Secretary Duncan’s Straight Talk Is Music to Puerto Ricans’ Ears

Secretary Duncan speaks in Puerto Rico

Secretary Duncan speaks at the Puerto Rico Education Summit. (Official Department of Education Photo by Joshua Hoover)

On the island of Puerto Rico, home to the third-largest school district in the United States, Secretary Duncan on Monday brought a tough, but optimistic message to the “Investing in Our Future” Education Summit.

Puerto Rico, Duncan said to the more than 300 attendees, must choose “the path of embracing innovation, academic rigor, accountability, and effective strategies for accelerating learning for all students.”

In the first official visit by a U.S. Secretary of Education to Puerto Rico in 18 years, Secretary Duncan delivered opening and closing remarks at the 7-hour summit.

Duncan’s message was summarized Tuesday in the front-page headline of Puerto Rico’s largest newspaper, El Nuevo Dia, which read; “U.S. Education Secretary Sings the Truth.”

Convened at the recommendation of the President’s Task Force Report on Puerto Rico’s Status, the summit brought together local elected officials, teacher unions, nonprofits, Puerto Rico Department of Education stakeholders, mainland education experts, as well as the business community.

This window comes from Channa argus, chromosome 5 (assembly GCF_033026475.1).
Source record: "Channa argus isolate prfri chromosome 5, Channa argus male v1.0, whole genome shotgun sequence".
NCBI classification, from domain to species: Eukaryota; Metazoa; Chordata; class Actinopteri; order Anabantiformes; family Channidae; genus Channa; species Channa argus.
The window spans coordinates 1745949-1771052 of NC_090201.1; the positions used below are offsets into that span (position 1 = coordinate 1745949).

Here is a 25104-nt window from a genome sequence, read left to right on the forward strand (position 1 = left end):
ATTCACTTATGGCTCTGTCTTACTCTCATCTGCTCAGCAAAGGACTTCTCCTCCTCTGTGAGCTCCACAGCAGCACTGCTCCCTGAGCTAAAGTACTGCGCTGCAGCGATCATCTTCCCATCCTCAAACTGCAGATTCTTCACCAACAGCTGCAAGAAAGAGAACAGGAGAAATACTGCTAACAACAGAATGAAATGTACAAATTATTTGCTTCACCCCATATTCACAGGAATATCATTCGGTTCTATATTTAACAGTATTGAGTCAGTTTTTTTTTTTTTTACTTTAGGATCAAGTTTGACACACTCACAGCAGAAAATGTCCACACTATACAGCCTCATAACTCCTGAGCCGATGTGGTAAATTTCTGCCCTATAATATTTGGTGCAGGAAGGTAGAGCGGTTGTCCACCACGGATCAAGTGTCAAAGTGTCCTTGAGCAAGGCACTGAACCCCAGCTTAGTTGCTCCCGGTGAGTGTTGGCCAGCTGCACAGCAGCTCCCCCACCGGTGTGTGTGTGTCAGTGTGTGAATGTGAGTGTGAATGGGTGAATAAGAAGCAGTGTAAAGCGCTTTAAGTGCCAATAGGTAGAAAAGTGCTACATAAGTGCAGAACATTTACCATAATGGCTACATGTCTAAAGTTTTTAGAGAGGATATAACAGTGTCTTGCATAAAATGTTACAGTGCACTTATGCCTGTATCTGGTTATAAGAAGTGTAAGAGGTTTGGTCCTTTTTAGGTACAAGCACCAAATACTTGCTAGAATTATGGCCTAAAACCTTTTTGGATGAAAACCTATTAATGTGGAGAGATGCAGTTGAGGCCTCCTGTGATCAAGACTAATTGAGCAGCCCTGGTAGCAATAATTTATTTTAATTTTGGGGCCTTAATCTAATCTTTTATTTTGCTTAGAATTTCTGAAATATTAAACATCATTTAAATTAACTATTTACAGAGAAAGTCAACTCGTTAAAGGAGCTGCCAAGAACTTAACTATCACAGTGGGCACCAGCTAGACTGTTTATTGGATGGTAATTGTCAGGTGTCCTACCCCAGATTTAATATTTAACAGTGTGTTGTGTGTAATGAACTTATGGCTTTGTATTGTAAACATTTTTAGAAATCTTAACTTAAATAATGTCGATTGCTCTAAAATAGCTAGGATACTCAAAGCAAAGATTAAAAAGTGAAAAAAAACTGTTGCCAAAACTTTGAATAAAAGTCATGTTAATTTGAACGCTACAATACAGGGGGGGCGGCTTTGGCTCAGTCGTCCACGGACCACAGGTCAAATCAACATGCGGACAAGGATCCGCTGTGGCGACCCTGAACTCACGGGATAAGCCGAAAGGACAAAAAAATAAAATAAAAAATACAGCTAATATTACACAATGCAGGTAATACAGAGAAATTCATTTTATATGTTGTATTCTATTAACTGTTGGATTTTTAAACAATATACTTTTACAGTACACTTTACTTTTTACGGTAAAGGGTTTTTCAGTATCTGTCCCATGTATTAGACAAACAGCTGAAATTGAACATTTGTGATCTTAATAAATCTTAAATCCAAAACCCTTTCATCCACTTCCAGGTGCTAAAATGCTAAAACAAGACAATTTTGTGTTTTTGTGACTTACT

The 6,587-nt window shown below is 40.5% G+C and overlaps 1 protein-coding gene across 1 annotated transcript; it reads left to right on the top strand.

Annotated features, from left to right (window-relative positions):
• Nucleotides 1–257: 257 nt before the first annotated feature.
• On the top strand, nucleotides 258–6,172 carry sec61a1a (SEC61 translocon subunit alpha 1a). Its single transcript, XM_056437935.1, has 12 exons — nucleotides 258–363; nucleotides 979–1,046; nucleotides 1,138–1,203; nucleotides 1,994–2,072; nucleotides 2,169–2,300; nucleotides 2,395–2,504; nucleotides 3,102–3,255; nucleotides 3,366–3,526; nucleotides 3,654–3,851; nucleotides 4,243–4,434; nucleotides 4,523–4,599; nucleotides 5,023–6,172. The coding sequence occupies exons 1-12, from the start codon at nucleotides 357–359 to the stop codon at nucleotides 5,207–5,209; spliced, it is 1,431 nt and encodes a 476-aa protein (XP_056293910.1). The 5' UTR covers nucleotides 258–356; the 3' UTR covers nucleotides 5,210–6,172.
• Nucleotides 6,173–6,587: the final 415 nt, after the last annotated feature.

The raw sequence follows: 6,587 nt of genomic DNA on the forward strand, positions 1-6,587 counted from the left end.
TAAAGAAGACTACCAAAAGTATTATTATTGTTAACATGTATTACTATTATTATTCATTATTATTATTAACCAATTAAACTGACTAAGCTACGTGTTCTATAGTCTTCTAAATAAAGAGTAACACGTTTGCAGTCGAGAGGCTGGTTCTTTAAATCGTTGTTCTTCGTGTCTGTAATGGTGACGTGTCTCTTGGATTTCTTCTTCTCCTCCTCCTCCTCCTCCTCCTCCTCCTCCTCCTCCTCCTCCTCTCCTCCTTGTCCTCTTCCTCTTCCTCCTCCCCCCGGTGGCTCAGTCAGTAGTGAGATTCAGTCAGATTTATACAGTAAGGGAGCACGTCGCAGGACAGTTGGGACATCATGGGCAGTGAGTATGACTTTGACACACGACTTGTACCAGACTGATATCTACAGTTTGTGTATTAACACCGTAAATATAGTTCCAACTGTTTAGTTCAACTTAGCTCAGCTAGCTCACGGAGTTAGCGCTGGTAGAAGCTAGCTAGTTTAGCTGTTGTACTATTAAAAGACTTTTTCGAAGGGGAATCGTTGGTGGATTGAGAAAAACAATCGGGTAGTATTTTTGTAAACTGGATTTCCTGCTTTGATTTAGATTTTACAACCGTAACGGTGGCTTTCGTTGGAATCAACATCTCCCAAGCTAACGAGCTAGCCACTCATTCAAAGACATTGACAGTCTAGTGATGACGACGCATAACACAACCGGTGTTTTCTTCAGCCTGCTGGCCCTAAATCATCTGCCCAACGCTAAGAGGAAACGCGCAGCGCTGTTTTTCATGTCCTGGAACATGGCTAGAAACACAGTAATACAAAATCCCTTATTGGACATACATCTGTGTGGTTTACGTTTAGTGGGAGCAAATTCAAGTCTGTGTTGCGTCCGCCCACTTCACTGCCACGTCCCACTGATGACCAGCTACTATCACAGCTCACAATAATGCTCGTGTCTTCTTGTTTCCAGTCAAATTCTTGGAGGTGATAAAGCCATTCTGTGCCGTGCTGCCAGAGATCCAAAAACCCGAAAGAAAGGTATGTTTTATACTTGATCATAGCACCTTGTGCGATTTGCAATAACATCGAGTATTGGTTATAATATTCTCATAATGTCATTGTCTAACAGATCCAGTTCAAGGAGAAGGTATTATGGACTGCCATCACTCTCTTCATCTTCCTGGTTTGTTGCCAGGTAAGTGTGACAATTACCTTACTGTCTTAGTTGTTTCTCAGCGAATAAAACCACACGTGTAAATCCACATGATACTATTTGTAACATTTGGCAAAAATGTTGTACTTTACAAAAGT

Participants in the summit included Puerto Rican Governor Luis Fortuño; resident commissioner Pedro Pierluisi; San Juan mayor Jorge Santini; Vadim Nikitine, founder of the Flamboyan Foundation, and Nelson Colon, President of the Community Foundation of Puerto Rico.

Summit panels included System Wide Education Reform; Labor Management Collaboration as Key to Student Success; Beating the Odds in Traditionally Failing Environments; and a Business and Philanthropy in Education roundtable.

Student achievement has floundered in Puerto Rico, and 63 schools have been identified as persistently low-achieving.

Duncan acknowledged the challenges, but pressed summit attendees to meet those challenges, including poverty, with a spirit of collaboration and optimism.

“I know that poverty is not destiny,” Duncan said.  “We have all seen lives change because of opportunity, support, and guidance from great teachers and mentors.”

The summit’s panel on labor-management collaboration was the subject of particular attention, and Dr. Linda Lane, Pittsburgh Public Schools Superintendent, and Nina Esposito-Visgitis, President of the Pittsburgh Federation of Teachers, shared with the audience how they forged a strong working relationship.

“It all began when they asked me to participate in a teacher evaluation discussion, and I realized they were listening to me,” Vigisitis said.  “That really is where things began.”

The Department of Education, along with the Task Force, will continue to follow-up on the recommendations and lessons learned from the Summit.

During his visit, Secretary Duncan also conducted a town hall with parents and teachers at a school in Bayamon, as well as a small meeting with high school seniors at a school in San Juan.